1. The only question for consideration in this second appeal is whether a lease has determined by forfeiture by reason of the fact that in a previous suit the lessor’s title was denied by the lessees, that is whether the lease has determined according to the provisions of Section 111(g), T.P. Act. The lease in question which was a perpetual lease, was executed in the year 1841 by a man named Dildar Khan in favour of a Mr. Reid, who was then Collector of Gorakhpur. The lease was granted for building purposes. Subsequently, the Secretary of State for India was recorded in the records in place of Mr. Reid and the plots covered by the lease are now said to be under the management of the Notified Area Committee of Gorakhpur. The previous suit was brought, I understand, because the Secretary of State for India had been recorded as proprietor of the land. The plaintiffs sued for a declaration that they were the owners and that the defendant was only a lessee. They also sued for demolition of certain constructions on the land and they challenged the right of the defendant to transfer his rights. In that suit a written statement was filed on behalf of the Secretary of State for India in which the right of the plaintiffs to any of the reliefs claimed was denied and it was also said that the defendant had been in adverse possession of the plots in suit for over 12 years. To this was added another paragraph that even if the defendant was still a lessee, he had an absolute right to transfer his rights under the lease, as the lease was a perpetual one. This previous suit was decided in favour of the plaintiffs in so far as it prayed for a declaration that they were the owners and that the defendant was a lessee. The prayer for demolition of the buildings was refused and the right of the defendant to make transfers was upheld. In view of the case set up by the Secretary of State for India in his written statement, notice was given by the plaintiffs of their intention to determine the lease. It appears that the lessor, Dildar Khan, sold the property in 1911 to the father of the plaintiffs and they acquired title from their father in 1931 by a deed of gift.
2. The Courts below dismissed the suit brought by the plaintiffs for possession on the ground that the lease had determined under the provisions of Section 111, T.P. Act, taking the view that there had not been an unequivocal assertion of title by the Secretary of State. The lower appellate Court in particular rested its decision on the view that the Secretary of State had merely put the plaintiffs to proof of their derivative title. He had not denied the lease, but merely questioned the plaintiffs’ title to be representatives of the lessor. This view is disputed in the present appeal and I may say at once that on a consideration of the written statement in question I find it very difficult to support it. There is nothing in that written statement which suggests that, although the Secretary of State was a lessee in the lease granted by Dildar Khan, he disputed the plaintiffs’ right to sue because he was not sure that they had derived title from the lessor, Dildar Khan. No reference in fact is made whatever to the plaintiffs’ position as the alleged successors of Dildar Khan. It is merely said that the plaintiffs have no cause of action and are not entitled to any of the reliefs claimed. The next paragraph is the important paragraph in which it is stated that this defendant, namely the Secretary of State, has been in adverse possession of the plots in suit for over 12 years. Various cases were cited on each side, but I do pot find them very helpful. It is clear that a permanent lease is covered by the provisions of Clause (g) of Section 111, T.P. Act, as held by the Calcutta High Court in Kally Das Ahiri v. Manmohini Dasses (’97) 24 cal. 440 and the Privy Council in Abhiram Goswami v. Shyama Charan Nandin (’09) 36 Cal. 1003.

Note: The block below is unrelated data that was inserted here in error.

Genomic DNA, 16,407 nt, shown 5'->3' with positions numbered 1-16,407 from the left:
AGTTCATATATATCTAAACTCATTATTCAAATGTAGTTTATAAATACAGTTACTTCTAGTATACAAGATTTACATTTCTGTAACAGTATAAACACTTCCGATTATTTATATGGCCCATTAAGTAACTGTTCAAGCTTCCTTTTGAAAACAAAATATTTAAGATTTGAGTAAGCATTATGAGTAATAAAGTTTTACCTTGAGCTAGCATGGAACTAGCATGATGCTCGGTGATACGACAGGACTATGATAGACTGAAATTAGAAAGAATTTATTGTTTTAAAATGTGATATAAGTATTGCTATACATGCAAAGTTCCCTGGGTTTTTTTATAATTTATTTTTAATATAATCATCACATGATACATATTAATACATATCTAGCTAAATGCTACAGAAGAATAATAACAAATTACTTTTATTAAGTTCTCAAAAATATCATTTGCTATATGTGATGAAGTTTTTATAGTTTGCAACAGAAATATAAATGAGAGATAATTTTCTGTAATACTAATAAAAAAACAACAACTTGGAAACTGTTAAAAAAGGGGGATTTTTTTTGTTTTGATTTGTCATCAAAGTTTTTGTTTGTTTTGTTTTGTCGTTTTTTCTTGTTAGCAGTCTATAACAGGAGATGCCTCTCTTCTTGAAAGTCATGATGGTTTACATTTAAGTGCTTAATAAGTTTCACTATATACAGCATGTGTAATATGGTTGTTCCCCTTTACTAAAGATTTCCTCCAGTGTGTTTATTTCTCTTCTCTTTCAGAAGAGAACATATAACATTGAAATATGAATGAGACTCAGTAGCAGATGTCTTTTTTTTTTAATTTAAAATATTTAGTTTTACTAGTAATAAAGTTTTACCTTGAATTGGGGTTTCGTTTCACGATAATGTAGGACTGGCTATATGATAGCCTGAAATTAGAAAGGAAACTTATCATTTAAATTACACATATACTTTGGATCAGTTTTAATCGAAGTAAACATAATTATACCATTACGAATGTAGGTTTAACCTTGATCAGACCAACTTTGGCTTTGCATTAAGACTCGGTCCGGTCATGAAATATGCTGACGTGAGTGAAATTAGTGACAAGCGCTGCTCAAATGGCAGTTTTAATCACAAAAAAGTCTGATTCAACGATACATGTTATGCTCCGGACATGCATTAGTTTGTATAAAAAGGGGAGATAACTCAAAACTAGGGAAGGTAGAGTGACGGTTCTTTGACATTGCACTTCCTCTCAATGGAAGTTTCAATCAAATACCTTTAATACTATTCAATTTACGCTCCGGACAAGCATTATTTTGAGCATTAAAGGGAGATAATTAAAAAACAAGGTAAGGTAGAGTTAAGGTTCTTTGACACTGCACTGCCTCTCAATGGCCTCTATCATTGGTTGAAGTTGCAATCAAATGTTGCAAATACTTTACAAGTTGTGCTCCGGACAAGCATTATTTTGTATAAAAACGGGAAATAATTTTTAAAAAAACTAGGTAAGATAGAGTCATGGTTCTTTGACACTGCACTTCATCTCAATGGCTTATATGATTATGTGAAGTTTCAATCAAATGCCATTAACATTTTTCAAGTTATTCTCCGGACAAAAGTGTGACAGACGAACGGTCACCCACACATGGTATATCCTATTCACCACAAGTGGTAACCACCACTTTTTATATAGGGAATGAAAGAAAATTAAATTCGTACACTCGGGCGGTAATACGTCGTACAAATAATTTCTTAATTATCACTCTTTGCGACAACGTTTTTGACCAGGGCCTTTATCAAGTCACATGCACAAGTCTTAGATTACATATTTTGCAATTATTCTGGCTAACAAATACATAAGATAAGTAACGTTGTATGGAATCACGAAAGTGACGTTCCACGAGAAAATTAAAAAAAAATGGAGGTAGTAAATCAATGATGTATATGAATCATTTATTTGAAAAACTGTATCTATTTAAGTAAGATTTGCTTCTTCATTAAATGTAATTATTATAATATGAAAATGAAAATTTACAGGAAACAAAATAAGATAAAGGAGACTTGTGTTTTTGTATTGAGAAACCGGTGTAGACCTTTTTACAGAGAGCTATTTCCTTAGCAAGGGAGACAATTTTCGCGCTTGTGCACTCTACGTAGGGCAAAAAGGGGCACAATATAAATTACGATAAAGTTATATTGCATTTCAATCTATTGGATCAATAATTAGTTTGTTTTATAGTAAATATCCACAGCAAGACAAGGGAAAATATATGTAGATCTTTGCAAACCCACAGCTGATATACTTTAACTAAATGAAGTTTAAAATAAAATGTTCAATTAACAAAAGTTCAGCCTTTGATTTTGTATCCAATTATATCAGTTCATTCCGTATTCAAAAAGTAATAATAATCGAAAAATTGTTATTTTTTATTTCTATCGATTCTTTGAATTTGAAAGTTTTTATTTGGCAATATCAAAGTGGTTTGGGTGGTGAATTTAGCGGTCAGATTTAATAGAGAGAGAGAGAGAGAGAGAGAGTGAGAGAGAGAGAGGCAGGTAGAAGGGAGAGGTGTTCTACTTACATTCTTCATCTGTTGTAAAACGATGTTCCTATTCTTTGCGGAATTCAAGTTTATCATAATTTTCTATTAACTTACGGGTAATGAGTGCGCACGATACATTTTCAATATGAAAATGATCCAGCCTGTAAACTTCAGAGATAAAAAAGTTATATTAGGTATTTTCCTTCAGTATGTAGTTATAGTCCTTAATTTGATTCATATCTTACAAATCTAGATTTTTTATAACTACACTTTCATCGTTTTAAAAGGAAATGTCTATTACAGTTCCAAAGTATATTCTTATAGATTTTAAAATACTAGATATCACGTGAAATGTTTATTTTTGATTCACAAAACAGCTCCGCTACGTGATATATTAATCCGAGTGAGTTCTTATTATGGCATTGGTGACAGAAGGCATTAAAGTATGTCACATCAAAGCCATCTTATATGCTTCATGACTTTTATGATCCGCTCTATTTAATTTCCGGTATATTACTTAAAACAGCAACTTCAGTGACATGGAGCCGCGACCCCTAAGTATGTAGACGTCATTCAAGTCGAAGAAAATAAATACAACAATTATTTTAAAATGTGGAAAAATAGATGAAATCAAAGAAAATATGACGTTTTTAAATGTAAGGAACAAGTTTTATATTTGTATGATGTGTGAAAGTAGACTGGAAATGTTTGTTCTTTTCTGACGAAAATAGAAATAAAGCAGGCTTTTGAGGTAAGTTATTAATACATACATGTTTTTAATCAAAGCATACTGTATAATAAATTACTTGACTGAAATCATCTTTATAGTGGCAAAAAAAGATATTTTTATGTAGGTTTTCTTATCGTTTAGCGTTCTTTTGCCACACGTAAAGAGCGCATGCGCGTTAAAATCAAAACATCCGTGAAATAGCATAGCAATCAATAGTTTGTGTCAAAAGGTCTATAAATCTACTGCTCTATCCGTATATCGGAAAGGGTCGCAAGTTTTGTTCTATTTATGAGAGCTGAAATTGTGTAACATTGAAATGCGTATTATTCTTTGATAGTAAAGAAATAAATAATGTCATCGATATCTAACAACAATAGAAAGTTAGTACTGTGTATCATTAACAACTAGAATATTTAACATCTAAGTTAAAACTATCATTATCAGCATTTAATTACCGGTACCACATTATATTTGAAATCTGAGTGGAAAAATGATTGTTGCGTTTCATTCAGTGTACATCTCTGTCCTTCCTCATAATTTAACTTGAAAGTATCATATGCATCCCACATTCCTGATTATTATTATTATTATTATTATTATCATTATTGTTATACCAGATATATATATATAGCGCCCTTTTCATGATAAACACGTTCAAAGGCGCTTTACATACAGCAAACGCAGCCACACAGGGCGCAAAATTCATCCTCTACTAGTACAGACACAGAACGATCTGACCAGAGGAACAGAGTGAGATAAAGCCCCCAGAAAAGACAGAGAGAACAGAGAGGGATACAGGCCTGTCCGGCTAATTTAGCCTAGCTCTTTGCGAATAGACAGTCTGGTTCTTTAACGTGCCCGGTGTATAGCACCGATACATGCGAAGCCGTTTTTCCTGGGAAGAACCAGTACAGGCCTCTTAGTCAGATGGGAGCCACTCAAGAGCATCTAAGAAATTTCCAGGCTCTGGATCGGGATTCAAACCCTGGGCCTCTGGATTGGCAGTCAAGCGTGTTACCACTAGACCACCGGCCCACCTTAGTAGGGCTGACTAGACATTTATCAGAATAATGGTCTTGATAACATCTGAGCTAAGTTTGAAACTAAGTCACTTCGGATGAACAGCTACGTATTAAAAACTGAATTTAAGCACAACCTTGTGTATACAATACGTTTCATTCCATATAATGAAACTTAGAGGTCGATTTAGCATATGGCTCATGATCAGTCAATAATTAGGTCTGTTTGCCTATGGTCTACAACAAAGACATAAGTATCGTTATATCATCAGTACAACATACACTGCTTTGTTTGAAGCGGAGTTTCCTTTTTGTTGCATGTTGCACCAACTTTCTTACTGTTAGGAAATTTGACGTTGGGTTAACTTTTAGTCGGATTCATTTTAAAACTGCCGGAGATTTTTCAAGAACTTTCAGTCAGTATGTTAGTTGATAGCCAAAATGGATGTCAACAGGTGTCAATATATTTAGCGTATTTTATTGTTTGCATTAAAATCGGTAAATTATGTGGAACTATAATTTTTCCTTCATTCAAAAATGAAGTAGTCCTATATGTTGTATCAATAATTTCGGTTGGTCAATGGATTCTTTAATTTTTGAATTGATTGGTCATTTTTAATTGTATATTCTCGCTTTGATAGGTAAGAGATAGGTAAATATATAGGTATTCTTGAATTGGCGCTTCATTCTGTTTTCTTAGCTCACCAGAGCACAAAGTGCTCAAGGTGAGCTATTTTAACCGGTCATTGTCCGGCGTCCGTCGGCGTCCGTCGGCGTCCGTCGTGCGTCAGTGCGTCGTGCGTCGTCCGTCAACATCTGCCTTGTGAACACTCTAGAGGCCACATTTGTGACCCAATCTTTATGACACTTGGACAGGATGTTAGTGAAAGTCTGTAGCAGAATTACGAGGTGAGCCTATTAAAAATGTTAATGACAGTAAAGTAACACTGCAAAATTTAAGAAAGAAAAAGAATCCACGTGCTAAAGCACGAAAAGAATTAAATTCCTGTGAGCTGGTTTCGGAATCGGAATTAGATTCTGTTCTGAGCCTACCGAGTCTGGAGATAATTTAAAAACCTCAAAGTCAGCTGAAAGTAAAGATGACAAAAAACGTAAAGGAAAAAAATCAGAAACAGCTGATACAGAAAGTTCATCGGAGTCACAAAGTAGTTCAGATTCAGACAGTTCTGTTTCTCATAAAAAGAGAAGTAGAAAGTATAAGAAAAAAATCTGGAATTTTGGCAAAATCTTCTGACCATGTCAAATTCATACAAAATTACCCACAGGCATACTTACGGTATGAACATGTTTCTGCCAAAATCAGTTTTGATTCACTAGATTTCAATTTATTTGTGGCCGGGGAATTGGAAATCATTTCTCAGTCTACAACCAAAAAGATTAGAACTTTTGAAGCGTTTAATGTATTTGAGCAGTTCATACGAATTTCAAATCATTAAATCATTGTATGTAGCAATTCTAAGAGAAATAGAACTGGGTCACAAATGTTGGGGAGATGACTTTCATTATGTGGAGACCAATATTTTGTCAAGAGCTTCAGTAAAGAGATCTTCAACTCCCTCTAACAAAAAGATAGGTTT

3. The only question for consideration, in my opinion, is whether by claiming to have been in adverse possession of the plots in suit for over 12 years, the defendant can be said to have claimed title in himself within the meaning of el. (g). It has been said by the Court below that the denial of the lessor’s title or assertion of the lessee’s title must be unequivocal and unambiguous. It is true that the assertion in the present case is not an express assertion of title, but it appears to me that this is the only possible inference that can be drawn from the statement that he has been in adverse possession for more than 12 years. It is clear that the defendant’s substantive case was that he was no longer a lessee, otherwise he would not in the following paragraph have said that “even if the defendant is still a lessee.” Learned Counsel for the appellants cited the case in Madho Lal v. Lal Bahadur Singh (’34) 21 A.I.R. 1934 All. 103, which has some slight bearing on this point. In that case, which was a case of a rent suit, the tenant contended that the plaintiff was not his landlord and that he was nobody’s tenant. He did not expressly say that he himself was the owner. Nevertheless, it was held that this amounted to a disclaimer of the landlord’s title and that the landlord was entitled to eject him. I feel that there can be no reasonable doubt in the present case that the Secretary of State intended to set up the case that he had obtained title by adverse possession for more than 12 years, this case being based mainly, it would seem, on the entries in the record showing him as proprietor. I accordingly allow this appeal, set aside the decrees of the Courts below and decree the appellants’ suit with costs in all Courts. I allow the respondents three months to remove their property from the plots in suit. Leave to appeal under the Letters Patent is refused.